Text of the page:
Mobile Control Kitchen Cabinet LED Strip (And Pi Giveaway Winners)

Published on: November 9, 2019

Welcome to the 12th Raspberry Pi Tutorial! In today's tutorial, we'll learn how to control an LED strip using a Raspberry Pi and Relay module. We'll also use what we learned previously to control our lights remotely from a browser. The end product for me is some kitchen cabinet lights that I can control through my phone. Your product may be different and the goal is to get you to understand the basics of how my setup was done. A lot of what we cover today is similar to the tutorial titled Control an LED from your browser - we'll just be adding a relay. 

You can find the code and more detailed technical information in the following GitHub repo:

Here's a quick demo of what the end product looks like:

Kitchen Cabinet Lights Demo

Let's talk hardware:

You'll need the following pieces of hardware for this project (get more inf in the Github repo):

  1. Raspberry Pi - any will work for this project (need a wifi dongle if you're using a Pi Zero 1.3 like I am)
  2. LED Strip - Only single color LED
  3. Relay - can use a relay module to make it easier for yourself
  4. Some wires
  5. Power supply for your Pi and Lights

A relay is pretty simple to understand. There are a lot of resources online that can give you more details but the gist of it is that it is an electromechanical switch. It lets you connect or disconnect a circuit based on a signal that it receives. In our case, the relay lies between a cut in the power line of our LED strip. It doesn't matter whether you cut the power or ground lines, you just need a break. The diagram below uses a generic LED but the idea is the same for an LED strip because a single color strip only has power and ground connections.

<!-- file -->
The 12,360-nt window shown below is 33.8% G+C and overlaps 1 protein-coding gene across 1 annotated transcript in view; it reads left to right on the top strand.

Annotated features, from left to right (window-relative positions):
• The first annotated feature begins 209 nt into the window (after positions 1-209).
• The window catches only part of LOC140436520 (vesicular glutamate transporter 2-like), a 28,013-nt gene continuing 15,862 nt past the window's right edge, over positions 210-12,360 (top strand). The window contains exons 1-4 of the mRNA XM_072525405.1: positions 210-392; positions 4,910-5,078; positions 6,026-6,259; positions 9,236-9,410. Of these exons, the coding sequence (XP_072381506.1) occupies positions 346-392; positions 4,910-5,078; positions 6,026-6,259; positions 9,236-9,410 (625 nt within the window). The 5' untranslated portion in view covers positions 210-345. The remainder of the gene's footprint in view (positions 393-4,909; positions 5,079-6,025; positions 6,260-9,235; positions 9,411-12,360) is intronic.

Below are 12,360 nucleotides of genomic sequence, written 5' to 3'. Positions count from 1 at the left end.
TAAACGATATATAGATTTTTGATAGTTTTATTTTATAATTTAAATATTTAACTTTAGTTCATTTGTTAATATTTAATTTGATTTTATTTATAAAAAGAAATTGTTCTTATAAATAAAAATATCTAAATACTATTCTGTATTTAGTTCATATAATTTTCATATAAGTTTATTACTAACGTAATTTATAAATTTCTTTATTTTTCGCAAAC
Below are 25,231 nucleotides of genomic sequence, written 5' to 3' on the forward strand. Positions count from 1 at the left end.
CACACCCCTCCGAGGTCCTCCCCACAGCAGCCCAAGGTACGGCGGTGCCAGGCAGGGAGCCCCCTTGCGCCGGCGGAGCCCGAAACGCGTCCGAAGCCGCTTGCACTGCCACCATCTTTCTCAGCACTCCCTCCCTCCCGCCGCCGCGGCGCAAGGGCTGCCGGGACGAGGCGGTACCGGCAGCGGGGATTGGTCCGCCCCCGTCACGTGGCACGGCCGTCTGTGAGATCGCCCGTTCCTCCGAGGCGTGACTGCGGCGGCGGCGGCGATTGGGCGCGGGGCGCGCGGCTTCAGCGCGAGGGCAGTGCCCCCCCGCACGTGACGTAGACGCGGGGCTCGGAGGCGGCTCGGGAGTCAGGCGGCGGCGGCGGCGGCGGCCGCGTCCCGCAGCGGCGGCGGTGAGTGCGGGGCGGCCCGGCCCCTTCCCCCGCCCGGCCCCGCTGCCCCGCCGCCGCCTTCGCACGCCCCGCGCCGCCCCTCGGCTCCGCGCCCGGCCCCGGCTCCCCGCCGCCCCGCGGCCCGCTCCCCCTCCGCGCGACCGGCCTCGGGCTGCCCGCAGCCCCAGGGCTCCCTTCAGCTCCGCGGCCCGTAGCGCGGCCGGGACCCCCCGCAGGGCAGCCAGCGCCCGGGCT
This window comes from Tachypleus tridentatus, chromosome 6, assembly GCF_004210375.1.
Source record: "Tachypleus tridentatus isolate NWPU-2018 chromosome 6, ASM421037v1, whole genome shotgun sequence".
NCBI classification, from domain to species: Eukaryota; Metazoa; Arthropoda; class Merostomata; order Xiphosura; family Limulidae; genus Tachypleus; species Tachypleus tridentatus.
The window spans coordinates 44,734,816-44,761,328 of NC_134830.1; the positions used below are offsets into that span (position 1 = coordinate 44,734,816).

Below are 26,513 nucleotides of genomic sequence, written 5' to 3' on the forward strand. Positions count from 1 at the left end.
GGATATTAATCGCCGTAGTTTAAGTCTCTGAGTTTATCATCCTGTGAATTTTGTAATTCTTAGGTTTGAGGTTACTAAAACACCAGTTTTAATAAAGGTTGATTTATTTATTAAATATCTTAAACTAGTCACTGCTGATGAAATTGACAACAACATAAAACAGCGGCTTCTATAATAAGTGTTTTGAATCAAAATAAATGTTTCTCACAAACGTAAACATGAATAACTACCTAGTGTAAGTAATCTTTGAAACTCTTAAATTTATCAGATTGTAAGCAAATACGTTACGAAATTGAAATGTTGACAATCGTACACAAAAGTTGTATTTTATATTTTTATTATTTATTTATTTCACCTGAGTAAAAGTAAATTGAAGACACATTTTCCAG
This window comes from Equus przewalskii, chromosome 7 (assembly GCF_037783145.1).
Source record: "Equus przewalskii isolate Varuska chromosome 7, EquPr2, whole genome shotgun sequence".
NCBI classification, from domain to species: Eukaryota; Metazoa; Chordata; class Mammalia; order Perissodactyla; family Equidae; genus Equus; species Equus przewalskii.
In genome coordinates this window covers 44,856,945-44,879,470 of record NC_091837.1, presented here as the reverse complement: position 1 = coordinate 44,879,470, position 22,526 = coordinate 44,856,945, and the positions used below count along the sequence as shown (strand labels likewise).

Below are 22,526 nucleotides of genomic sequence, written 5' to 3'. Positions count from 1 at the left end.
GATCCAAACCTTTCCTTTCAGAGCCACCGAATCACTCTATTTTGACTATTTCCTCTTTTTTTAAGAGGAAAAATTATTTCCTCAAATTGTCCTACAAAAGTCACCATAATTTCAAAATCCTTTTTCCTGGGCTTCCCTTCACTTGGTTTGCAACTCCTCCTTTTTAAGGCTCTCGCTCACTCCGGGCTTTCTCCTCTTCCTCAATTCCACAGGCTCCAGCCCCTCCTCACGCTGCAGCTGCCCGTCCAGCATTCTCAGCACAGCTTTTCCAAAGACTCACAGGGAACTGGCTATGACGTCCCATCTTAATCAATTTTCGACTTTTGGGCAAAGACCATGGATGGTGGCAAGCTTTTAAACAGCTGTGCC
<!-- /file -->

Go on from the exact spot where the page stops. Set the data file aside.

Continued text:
Our Pi will then send a signal to either connect or disconnect. Since our Pi can only send digital signals, it'll send either a 1 for on or 0 for off. Pretty simple right?

Refer to the diagram below for a simple explanation of the circuit. First connect the Pi to the relay. You need to send it Power (red write from the Pi), Ground (black wire from the Pi), and a Data Pin (Blue wire from GPIO Pin 18). You can use any GPIO pin you'd like, just make sure you edit the software as needed. 

For the power, send voltage straight to the LED Anode (+) and instead of connecting the ground to Cathode (-) directly, make a break and send it through the relay. As stated above, it doesn't matter which line you cut, you can flip this and do the Anode if you'd like. We just need to be able to control the power through our relay. And make sure you know whether or not your connection is always open or always closed. In the diagram below, I set the connection to 'always open' so that when my Pi sends the relay a signal of 1, it closes the circuit. 

Fritz Diagram of LED Strip Relay

The above diagram also assumes you are sending power to the lights through the disappearing connections on the right. Again, I didn't do the best with the diagram, if anyone wants to make me a better one, feel free to send it to me!